My Etsy storefront link: The Artful Diner

Here are some coaster sets I have painted and decoupaged with marbled paper (this is a new thing I am doing now):

Another new item for my online store this season is pillar candle stands. These are flat pieces of glass, with paper (and often vintage ephemera) decoupaged on the underside, on which you can put a tall pillar candle. The wax drips onto the flat, glass surface, and you just scrape it off. Here are a couple photos of those:

A set of six small decoupaged bowls:

A decoupaged serving tray, complete with a stand:

So rest assured: I have not been idle with my time. Between the life busyness and my business, posting on my blog fell between the cracks. But I missed writing during that time, and especially writing about science and medicine, so you may also rest assured that I will not let that happen again.

The Genetics Of Synthesis

“Synthesize.” When I worked as a textbook editor at McGraw-Hill, we used that word all the time in our literature textbooks. (Usually in the context of asking — rather, telling — students to synthesize a number of elements.)

And now here I am, a student myself. And yes, I am synthesizing, too. But I will get to that shortly.
First, what is synthesizing and synthesis? It is, according to Merriam-Webster’s online dictionary, “the combining of often diverse conceptions into a coherent whole.” In other words, taking different pieces of evidence, material, readings, experiences, and so on and making sense of them when put together. It is an incredibly complex cognitive process, far beyond mere comprehension, even above analysis.
At the university level, it is rather taken for granted that students are capable of synthesis. Homework, quizzes, and exams require it. So to do well, it is necessary. But what is really exciting is the synthesis that happens independently of all of that required work. It may not boost your grade, but it should boost your confidence that you are understanding — and connecting with — the material. 
At least, that’s what it does for me. It also encourages me that I am on the right track with what I am doing. Because making these kinds of connections (when it’s not required by a professor, that is) requires not only knowledge, but interest. And a little passion doesn’t hurt, either.
For me, the lightbulb flared this morning as I was reading my biology textbook. I will be honest — reading that monstrous (read: insanely heavy) book was not what I felt like doing at 7:30 a.m. But I wanted to be prepared for my morning lecture, so read I did. While the whole selection — relating the evolution of mammals — was fascinating, the true reward lay in a nugget on the very final page: a one-paragraph blurb on a gene called FOXP2, thought to play an important role in human language. (And since language is one thing that sets us apart from our ape cousins, this gene is also thought to play a role in the evolution of Homo sapiens). 
“FOXP2 … FOXP2 … FOXP2 … where do I know that from?” I asked myself as I finished reading. I knit my brow, cocked my head, and pursed my lips as I searched my brain for a possible link. Because I knew I knew that gene from somewhere. And then it dawned on me: my summer research. Olga had been looking for evidence of FOXP2 expression in her lung cell samples. Because while FOXP2 is involved in language development, it is also involved in cell proliferation (growth) in the lungs, and hence could signal the presence of stem cells.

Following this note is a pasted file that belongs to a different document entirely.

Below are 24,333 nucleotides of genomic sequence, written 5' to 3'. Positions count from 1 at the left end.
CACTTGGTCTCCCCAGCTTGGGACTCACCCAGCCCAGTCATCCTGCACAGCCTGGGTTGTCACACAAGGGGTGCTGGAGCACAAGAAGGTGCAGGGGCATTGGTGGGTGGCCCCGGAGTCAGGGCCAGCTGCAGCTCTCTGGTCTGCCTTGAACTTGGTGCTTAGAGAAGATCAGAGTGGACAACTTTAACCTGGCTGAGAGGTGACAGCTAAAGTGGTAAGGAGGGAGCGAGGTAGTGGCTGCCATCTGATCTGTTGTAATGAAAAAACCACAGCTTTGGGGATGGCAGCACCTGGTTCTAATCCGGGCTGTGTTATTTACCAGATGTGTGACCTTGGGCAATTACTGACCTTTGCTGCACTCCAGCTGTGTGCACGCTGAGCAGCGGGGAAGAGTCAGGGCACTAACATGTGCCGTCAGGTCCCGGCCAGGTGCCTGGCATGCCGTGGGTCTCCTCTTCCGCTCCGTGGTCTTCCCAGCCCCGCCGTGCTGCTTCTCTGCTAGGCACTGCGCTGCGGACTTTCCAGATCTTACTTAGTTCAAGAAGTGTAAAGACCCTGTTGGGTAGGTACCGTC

My eyes lit up and I laughed out loud. Synthesis indeed.
As I write this, I realize that maybe it sounds strange to get all warm and fuzzy about genetics and research. But I just can’t seem to help myself.
Note: Of course, I had to tell someone who would really appreciate this “discovery.” (Telling my husband, Geoff, didn’t quite do it — merely the letters “D – N – A” make his eyes glaze over). So I headed to my bio professor’s office hours after my last class and told him I’d had an “interesting encounter with our biology textbook.” That sure got his attention. We had a nice talk. He knows me a little better, and vice versa. One of the best parts of my undergrad education was getting to know my professors well and being mentored by a handful of them. I hope for that same kind of experience this time around as well.

The Honeymoon Will Soon End … but that’s OK

I am officially a pre-med student.

Correction: I have been for just over a week now. But it hasn’t really sunk in yet, because this is still the honeymoon stage. All love songs, hugs, and kisses — no slammed doors, curse words, or broken dishes (yet).

Everybody is still in friend-making mode; there are few cliques or ways to feel excluded, if you make an effort to be social. Everything comes easily at the moment: I still remember all that we have “learned” so far, even though I’ve barely touched a biology, chemisty, or physics textbook in more than a decade. Every grade is an A right now — we haven’t had any assignments, exams, or quizzes on which to lose points. The sun is shining, the future is bright, and everyone still has a chance to get in to medical school.

Soon that honeymoon will end. There will be late nights up studying before exams. And then the actual exams. Weekends lost to lab reports after hours spent in the lab during the week. The anxiety of eventually applying to medical school. The dread of not getting in.

So why do it? Is the destination worth it?

Hell no.

Don’t get me wrong — I can’t wait to be a doctor. I think I’ll be a pretty good one, and I have a feeling I’ll enjoy it. But getting there is a long road. Years, literally, of your life. Anyone who thinks they can just push through without having any appreciation for the journey there will be incredibly miserable for an incredibly long time. And, I think, become bitter and angry about it. Yeah, that bodes real well for a person’s bedside manner, doesn’t it?

I’m one of those crazy people who actually likes school. When I’m interested in something, learning about it is a pleasure (most of the time — ask me at 3 a.m. and I might tell you a different story). I’m excited about where I’m going, but I’m also excited about what I’ll be doing along the way. And to do this, you have to be.

That’s why it’s OK that the honeymoon will soon end. Because when it does, that signals the beginning of a deeper, richer relationship with the subject matter. (For this school year: biology, chemistry, and physics.)  Sure, it will be harder. And sure, I may complain about that sometimes. I may struggle. I may even use four-letter words (*gasp*). But I wouldn’t trade places with anyone.

Stay tuned.